Principal ballerina with Staatsballett Berlin, russian-born Ksenia started her training in Belorussian State Ballet College, followed by winning a scholarship at Prix de Lausanne to come to English National Ballet School. Her career started with English National Ballet and over the years she performed on the stages around the world including:  Opera National de Paris Palais Garner, Royal Opera House Muscat, Bolshoi Theatre in Moscow, Royal Albert Hall London, Buckingham Palace, participated in gala performances in China, Singapore, India, Russia, Chile Greece, Sweden, Spain, Italy, France, Denmark, Latvia, Belarus  among others, as well as participated in Closing ceremony of Olympics in London 2012.  

At the age of 20 she danced her first Giselle and was nominated for English National Ballet’s Emerging dancer award.  In march 2012 Ksenia had a title role of Firebird choreographed on her in the world premiere of “Firebird” by George Williamson, which brought her the Critics’ Circle National Dance Award for an outstanding performance.

In 2013 Ms Ovsyanick was nominated for “Prix Benois de la Danse” best female dancer award and in 2018 she won “Dance Open“ international Ballet Award in St. Petersburg.

Ksenia created roles together with current choreographers such as Nacho Duato, Liam Scarlett, George Williamson, Alexej Ratmansky, Itzik Galilli, Yabin Wang and performed ballets by Kenneth Macmillan, John Cranko, Jiri Kylian, George Balanchine, Serge Lifar and Wayne Eagling among others.

In 2016 she joined Staatsballett Berlin as Principal Ballerina, performing leading roles in Nacho Duato’s Sleeping Beauty, The Nutcracker, Romeo and Juliet, the title role in ballet Erde created on her by Duato, as well as Rubies and Diamonds in Balanchine’s Jewels, Giselle, Onegin, Don Quixote, La Bayadere and others.

In season 2019/2020 also a Permanent Guest Principal Dancer with Polish National Ballet. 

No Stamina In Home Office

Interview with Rainer Krenstetter, principal dancer of the Miami City Ballet, since 2014

Rainer tells us about how to survive as a dancer in times of corona.

You are doing live stream dance classes on Instagram for intermediate and advanced dancers as well as private classes. How do you go about teaching online?

After everything was shut down due to corona, the Miami City Ballet started serving the community through educational and outreach programs throughout Miami, Florida and even worldwide. MBC offers online classes done by their highly ranked dancers. Our outreach program includes ballet basic classes, as well as stretching and strengthening classes for people more interested in Fitness, Yoga or Pilates. 

Weiterlesen „No Stamina In Home Office“

Zum Ballett geprügelt…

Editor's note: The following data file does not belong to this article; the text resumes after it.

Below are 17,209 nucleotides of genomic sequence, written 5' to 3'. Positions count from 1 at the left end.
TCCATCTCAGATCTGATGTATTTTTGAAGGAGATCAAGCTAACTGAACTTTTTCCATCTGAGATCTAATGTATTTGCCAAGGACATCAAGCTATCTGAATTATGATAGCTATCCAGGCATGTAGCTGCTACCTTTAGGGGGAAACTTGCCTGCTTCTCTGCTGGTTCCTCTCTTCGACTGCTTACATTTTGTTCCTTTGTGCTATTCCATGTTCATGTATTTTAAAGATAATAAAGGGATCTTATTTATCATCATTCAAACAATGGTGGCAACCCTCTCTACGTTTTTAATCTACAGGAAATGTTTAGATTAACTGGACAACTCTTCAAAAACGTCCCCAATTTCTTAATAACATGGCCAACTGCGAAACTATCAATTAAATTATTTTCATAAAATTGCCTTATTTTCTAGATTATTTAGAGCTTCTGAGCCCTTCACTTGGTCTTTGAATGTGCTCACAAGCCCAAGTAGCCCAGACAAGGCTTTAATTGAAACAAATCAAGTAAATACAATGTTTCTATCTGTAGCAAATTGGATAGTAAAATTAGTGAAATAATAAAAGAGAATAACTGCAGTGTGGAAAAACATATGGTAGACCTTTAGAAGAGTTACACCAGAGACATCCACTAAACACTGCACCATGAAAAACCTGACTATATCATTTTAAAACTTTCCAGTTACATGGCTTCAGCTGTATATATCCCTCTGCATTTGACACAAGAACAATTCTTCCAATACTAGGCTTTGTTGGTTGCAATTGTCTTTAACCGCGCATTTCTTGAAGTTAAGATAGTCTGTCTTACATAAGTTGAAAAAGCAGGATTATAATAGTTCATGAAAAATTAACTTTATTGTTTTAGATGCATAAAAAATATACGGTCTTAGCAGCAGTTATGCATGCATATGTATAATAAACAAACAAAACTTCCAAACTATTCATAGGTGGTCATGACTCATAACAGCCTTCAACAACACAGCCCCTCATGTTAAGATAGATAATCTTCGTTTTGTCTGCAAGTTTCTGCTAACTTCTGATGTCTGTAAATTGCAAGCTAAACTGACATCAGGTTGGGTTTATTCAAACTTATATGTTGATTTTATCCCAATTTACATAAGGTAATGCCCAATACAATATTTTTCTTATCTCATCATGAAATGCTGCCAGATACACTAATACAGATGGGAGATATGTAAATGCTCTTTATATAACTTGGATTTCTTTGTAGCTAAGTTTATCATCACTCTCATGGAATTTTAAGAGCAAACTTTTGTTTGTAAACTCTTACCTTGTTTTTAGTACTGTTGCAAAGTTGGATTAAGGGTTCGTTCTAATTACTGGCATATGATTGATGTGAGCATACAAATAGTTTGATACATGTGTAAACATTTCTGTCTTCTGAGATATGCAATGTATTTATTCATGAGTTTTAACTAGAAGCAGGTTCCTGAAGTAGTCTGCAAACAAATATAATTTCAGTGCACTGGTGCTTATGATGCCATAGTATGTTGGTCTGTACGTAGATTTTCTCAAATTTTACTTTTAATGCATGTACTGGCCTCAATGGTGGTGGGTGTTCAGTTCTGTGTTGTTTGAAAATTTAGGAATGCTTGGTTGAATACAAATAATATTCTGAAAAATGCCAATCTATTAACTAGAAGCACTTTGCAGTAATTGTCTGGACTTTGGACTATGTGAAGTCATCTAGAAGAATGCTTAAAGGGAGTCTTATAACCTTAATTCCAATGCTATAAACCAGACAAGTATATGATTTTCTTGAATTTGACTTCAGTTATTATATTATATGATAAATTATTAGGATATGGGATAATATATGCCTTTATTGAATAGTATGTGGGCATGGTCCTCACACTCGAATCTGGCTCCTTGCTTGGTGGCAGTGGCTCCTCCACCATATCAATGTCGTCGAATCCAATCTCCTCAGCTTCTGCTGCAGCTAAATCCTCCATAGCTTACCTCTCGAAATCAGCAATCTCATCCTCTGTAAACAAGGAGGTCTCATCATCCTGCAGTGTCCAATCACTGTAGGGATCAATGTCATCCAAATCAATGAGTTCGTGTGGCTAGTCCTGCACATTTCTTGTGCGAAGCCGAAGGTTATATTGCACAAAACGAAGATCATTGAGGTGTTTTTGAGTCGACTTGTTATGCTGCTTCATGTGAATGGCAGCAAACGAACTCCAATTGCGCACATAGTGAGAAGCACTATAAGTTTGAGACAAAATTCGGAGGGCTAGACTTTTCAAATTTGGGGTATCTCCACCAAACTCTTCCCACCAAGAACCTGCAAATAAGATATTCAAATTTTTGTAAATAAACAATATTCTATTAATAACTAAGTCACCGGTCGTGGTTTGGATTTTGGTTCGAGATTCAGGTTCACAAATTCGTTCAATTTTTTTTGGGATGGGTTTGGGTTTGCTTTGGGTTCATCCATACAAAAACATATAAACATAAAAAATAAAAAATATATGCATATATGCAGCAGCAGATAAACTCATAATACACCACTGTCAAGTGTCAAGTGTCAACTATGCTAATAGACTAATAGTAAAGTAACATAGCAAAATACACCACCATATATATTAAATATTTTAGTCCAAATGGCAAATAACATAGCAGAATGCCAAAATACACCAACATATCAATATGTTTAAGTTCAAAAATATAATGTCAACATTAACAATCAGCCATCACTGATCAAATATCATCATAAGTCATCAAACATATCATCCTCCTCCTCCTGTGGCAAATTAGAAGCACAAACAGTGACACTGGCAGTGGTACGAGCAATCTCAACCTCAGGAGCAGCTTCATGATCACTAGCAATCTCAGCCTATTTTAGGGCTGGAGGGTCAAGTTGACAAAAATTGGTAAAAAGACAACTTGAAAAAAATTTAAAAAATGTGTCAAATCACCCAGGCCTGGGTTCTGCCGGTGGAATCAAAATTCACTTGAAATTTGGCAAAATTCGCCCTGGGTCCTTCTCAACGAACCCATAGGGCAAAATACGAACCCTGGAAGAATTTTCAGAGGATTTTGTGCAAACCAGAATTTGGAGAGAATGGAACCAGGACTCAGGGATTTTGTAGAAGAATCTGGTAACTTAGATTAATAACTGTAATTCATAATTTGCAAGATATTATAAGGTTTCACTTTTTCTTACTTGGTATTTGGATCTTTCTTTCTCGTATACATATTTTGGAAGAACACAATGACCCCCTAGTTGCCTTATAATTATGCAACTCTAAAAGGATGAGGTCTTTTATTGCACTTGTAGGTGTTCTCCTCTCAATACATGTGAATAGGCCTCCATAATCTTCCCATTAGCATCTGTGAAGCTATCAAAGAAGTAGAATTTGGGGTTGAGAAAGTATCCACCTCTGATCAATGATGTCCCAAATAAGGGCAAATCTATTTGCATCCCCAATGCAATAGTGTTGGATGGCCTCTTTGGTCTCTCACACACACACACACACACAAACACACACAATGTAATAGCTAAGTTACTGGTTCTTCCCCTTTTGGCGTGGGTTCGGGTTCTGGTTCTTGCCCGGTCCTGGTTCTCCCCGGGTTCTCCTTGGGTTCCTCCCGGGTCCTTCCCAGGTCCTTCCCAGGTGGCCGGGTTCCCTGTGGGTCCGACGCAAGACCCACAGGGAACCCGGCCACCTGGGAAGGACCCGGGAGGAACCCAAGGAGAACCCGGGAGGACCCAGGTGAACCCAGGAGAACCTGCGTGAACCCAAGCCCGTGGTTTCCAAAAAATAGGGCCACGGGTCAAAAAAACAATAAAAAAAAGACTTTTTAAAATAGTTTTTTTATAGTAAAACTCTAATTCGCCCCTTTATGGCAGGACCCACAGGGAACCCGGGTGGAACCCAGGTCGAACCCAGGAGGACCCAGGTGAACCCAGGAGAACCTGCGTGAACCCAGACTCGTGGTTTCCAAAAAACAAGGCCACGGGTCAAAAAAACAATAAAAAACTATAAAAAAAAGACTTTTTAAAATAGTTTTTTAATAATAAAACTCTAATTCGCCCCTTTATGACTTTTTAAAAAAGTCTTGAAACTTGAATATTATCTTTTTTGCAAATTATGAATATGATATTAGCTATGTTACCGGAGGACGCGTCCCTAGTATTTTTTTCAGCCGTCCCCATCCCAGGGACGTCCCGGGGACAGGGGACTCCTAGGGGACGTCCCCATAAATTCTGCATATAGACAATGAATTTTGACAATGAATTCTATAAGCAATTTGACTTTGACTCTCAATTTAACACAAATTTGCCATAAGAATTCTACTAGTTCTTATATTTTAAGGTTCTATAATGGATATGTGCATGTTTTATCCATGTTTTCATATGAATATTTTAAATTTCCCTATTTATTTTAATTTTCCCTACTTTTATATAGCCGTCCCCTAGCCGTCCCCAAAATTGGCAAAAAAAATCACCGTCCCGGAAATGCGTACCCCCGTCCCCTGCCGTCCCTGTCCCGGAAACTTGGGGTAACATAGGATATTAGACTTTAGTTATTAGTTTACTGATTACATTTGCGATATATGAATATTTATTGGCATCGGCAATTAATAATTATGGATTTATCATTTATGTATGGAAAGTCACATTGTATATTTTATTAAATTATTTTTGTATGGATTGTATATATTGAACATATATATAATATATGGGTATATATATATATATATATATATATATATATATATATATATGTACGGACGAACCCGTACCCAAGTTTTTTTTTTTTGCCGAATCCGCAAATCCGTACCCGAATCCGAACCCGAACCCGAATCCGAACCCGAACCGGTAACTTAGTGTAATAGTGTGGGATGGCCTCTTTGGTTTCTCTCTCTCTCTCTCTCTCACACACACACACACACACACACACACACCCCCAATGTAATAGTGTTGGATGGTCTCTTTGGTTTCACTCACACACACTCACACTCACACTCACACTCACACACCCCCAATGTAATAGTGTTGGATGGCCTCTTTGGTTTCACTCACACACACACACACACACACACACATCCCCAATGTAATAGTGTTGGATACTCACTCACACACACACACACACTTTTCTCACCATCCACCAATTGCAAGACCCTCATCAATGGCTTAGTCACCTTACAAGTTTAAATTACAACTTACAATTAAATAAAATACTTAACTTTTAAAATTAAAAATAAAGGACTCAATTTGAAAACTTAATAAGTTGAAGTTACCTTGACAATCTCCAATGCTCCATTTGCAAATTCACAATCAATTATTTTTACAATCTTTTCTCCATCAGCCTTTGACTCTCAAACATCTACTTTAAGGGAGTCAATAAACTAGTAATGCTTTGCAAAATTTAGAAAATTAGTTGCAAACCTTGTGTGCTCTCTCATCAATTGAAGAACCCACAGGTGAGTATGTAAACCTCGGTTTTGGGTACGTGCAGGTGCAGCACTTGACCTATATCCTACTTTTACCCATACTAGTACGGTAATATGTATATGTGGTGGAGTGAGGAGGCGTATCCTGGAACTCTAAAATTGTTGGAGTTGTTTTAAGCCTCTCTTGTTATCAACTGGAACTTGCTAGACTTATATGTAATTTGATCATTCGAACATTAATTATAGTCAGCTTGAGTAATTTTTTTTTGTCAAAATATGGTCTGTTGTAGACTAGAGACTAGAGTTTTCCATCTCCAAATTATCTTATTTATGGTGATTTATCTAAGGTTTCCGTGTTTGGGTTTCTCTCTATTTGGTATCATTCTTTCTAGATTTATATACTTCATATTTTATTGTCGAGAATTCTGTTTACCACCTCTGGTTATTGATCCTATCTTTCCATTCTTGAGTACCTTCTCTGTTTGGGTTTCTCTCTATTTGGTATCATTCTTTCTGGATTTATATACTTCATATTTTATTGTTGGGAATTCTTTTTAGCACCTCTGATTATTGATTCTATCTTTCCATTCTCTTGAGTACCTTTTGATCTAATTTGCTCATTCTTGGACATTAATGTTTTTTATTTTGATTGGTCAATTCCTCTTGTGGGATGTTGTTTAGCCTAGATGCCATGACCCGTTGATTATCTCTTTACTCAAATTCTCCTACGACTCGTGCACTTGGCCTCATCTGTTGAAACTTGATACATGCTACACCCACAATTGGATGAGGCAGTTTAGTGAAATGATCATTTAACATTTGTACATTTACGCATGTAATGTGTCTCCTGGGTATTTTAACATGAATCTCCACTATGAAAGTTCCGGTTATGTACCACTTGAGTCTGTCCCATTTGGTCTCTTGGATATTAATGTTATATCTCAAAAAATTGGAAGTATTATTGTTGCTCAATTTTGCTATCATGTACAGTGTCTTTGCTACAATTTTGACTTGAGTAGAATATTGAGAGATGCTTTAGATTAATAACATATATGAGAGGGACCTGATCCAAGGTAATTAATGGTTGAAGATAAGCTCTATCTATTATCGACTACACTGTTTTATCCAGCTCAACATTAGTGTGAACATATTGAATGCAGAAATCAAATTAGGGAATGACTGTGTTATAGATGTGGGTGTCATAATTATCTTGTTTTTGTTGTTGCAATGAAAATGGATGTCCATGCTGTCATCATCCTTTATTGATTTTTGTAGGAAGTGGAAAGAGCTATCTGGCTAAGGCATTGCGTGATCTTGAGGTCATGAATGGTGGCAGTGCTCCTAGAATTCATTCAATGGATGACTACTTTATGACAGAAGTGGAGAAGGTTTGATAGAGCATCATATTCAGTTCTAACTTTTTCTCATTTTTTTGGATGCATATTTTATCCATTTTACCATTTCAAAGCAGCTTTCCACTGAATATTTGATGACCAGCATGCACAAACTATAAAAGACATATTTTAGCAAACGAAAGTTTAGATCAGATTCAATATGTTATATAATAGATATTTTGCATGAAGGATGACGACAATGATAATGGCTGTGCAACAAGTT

und trotzdem zum Ballett-Superstar aufgestiegen!

Yuli – ein bemerkenswerter Film über die ergreifende Lebensgeschichte des Profitänzers Carlos Acosta.

Als Kind liebte er Breakdance und hasste Ballett. Sein grosses Vorbild war der Fussballer Pelé. Aber sein Vater, ein LKW-Fahrer, erkannte das grosse Talent seines Sohnes und steckte ihn unbarmherzig in die staatliche kubanische Ballettschule.

Der Rest ist Ballettgeschichte – Carlos Acosta wird der erste schwarze Romeo beim renommierten Royal Ballet London und begeistert die Welt.

Weiterlesen „Zum Ballett geprügelt…“

The outstanding career of Misty Copeland

The most famous Prima Ballerina today

Misty Copeland has had a great year. She has not just been an outstanding ballerina, her story made her a role model for young dancers.

After becoming the first African-American Female Principal Dancer with the American Ballet Theater in 2015, she became an advocate for diversifying the field of ballet. She has played many roles:

Weiterlesen „The outstanding career of Misty Copeland“

What’s the word for a male „ballerina“?

Ballerino – sounds funny or not? 

Ballerino doesn’t sound perfect to me. It seems difficult to find the perfect name, but I googled it and found various terms for male ballet dancers around the globe. In Italy a male dancer is called a ballerino. In France, it’s Danseur. In the English speaking world, boys or men who dance classical ballet are usually referred to as male ballet dancers or just dancers. Weiterlesen „What’s the word for a male „ballerina“?“

I feel naked on stage

Rainer Krenstetter, principal dancer of the Miami City Ballet talks about his experiences in the US

Back when Rainer Krenstetter was a member of the ballet company of Staatsballett Berlin, I often had the opportunity to watch him perform. I was completely fascinated by his brilliant technique and elegance, and I will never forget Béjart’s masterpiece “RING UM DEN RING”, where Rainer delivered an outstanding performance in the role of Loge.

Weiterlesen „I feel naked on stage“

TOP 10 Best Principal Male Dancers

Who are my favorite male ballet dancers?

My friends often ask me about my favourite male dancers. As I have been a ballet lover for decades, it is very difficult to answer this question, given the amount of dancers I have seen perform. All dancers have different strengths and weaknesses; Rudolf Nurejev, for example, while a presence onstage and reknowned as the best dancer of the 20th century, would not be considered extremely talented by todays standards. I will also not be mentioning excellent male dancers who have passed their prime, such as Mikhail Baryshnikov and Vladimir Malakhov.

Weiterlesen „TOP 10 Best Principal Male Dancers“

Ballet Star Sergei Polunin: Intimate Prodigy

The James Dean of the Ballet WorldSergei Polunin was decribed by Daily Telegraph in 2012. He quit the Royal Ballet in London sensationally and stopped his golden carreer by himself. Enjoy to see him dancing in „Take me to church“, by Hozier, directed by David LaChapelle.

 

Article in the guardian from February 2015 von Judith Mackrell

Sergei Polunin dances with his demons to Hozier’s Take Me to Church
David LaChapelle captures the Ukrainian dancer’s battle to make peace with his talent – and in another viral video, Baryshnikov partners Lil Buck

Weiterlesen „Ballet Star Sergei Polunin: Intimate Prodigy“